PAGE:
Rara Avis Part 2.
After a late lunch we were eager for our first hike through the lush (and very damp) rainforest that enveloped us. Our first venture was a relatively short hike which terminated at a great vantage point looking out on the nearby waterfall. Along the way our guide began to introduce us to the plants and animals that we would soon become familiar with: palms, ferns, and buttress-rooted canopy giants; epiphytic aroids, orchids, and bromeliads; butterflies, spiders, and the ubiquitous leaf-cutter ants.
With no electricity in the rooms we could not sequester ourselves in air-conditioned comfort behind closed windows and doors. Yet instead of languishing in sultry oppression, the altitude of about 700 meters provided comfortable temperatures. With a symphony of rainforest sounds unblocked by our large screen windows it seemed a shame to squander the magical ambiance by sleeping, but sleep we did, and well. Since electricity was provided by generator for only a couple of hours each evening at the communal building a half minute's walk from our rooms, we quickly adjusted to a schedule of waking at dawn and turning in as soon as it was dark. While the accommodations were rustic we were by no means "roughing it". We had hot water (provided by propane cylinders which were carted up with all the other supplies by tractor). The food: simple, fresh, and bountiful, was served family-style around long tables. We only had to endure two "hardships"--the previous group had consumed all but two beers and we had to be diligent about getting our digital camera and laptop batteries recharged during the small window when electricity was available.
Our schedule remained pretty straightforward for the next few days as we spent the better part of each morning and afternoon hiking the trails and taking pictures. Trails were continuously maintained by sawing the trunks of fallen trees into what they called "cookies" and placing them like stepping stones along the trails. Frequent rains plus rich volcanic soil equals mud u lots of slippery, sucking mud. Many times the cookie trail became submerged under puddles of muddy water. Other times the older cookies crumbled having been recycled back into the forest's ecosystem by the relentless work of fungi and wood-boring insects. The reason for the rubber boots was pretty obvious. Since we had come during the "dry season" we inquired if this amount of precipitation was normal. We were informed that the concept of a dry season only applies at lower elevations. In the rainforest there is little seasonal change in either temperature or precipitation. Occasionally the misty clouds might part and it could get sunny and steamy for a couple of days but mostly conditions remained overcast and wet.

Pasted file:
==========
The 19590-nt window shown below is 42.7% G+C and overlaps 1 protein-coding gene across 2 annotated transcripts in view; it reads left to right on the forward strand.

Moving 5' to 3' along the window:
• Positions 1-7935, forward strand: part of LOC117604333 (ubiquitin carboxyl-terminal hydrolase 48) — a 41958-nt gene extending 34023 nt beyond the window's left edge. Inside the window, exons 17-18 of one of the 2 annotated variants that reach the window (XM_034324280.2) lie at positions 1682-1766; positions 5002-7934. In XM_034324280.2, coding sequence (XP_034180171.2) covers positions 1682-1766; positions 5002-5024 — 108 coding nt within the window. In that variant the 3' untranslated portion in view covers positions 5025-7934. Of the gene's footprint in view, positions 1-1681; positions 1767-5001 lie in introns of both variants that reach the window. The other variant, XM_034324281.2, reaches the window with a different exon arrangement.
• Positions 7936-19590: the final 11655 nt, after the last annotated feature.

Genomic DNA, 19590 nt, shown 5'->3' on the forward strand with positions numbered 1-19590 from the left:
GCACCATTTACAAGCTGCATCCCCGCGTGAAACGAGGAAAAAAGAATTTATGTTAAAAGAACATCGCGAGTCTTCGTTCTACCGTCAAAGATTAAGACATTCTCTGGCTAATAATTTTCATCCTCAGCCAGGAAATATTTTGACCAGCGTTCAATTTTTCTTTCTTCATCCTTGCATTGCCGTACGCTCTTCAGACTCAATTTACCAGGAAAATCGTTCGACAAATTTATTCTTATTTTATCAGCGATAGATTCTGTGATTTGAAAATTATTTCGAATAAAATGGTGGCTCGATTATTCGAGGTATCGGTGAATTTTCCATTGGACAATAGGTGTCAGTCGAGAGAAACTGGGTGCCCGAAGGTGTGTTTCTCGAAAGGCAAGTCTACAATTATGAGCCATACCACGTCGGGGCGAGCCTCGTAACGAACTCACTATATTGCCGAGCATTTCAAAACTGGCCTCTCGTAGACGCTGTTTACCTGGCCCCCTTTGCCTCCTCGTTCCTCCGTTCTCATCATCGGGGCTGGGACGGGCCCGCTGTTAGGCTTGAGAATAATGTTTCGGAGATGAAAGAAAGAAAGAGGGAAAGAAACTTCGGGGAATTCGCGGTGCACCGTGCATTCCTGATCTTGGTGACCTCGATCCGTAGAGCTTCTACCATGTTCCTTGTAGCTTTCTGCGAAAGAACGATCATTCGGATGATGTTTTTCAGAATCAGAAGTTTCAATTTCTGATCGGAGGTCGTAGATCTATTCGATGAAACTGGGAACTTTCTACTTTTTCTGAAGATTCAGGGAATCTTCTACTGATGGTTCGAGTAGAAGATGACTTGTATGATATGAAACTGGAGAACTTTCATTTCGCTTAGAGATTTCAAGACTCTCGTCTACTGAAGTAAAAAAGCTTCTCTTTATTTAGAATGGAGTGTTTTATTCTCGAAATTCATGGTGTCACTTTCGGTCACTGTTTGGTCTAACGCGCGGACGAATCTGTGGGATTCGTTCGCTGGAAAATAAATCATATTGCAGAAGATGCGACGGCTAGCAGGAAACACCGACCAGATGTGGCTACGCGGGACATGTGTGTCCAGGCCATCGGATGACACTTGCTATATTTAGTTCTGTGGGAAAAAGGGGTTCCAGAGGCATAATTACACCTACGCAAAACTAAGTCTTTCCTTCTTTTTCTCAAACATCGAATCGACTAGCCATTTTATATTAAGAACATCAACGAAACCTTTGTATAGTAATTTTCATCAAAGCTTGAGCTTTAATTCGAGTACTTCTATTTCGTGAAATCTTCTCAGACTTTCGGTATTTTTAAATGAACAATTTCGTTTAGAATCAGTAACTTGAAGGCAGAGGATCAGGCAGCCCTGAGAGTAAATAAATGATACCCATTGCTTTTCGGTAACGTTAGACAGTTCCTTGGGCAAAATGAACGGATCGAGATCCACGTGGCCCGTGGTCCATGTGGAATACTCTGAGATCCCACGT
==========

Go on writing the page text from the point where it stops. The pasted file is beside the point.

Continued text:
I have been to several rainforests and seen many epiphytes during my travels but the rainforest around Rara Avis was unparalleled and simply magical. Even while struggling to keep the rain away from my camera gear and dealing with fogging lenses I still managed to take over 1200 images in the four days we were there. Digital photography has allowed amateur photographers to shoot subject-rich locations like this without the photo-processing budget of a National Geographic assignment.
There were seemingly endless varieties of aroids, ferns, fungi, and bizarrely-beautiful rainforest flowers. Many of these showy flowers and fruits belonged to the Rubiaceae (coffee) family. Besides being the source of the beloved breakfast drink and many commonly-cultivated garden plants such as gardenias, pentas and ixoras, it turns out that this family is huge, containing over 10,000 species in about 600 genera. While each and every interesting plant seemed to be vying for its share of time in front of my lens, it should come as no surprise that the bromeliad species garnered some special attention. The majority of the bromeliads that we spotted were in the Pitcairnioideae and Tillandsioideae subfamilies. The only representatives of the Bromelioideae subfamily that we found were Aechmea pubescens and Ronnbergia hathewayi both conveniently in bloom at the time.
The pitcairnioids were limited to the type genus Pitcairnia. We found Pitcairnia atrorubens past bloom and with seed and P. arcuata in flower. There was another pitcairnia with a distinctly different leaf shape from the other two species but it was in flower. According to the biodiversity species list at the lodge, P. valerii seems to have been recorded here so this may be the name of this other species. P.arcuata was interesting in that the species starts out as a terrestrial but climbs vine-like into the lower canopy with the inflorescence often displaying overhead.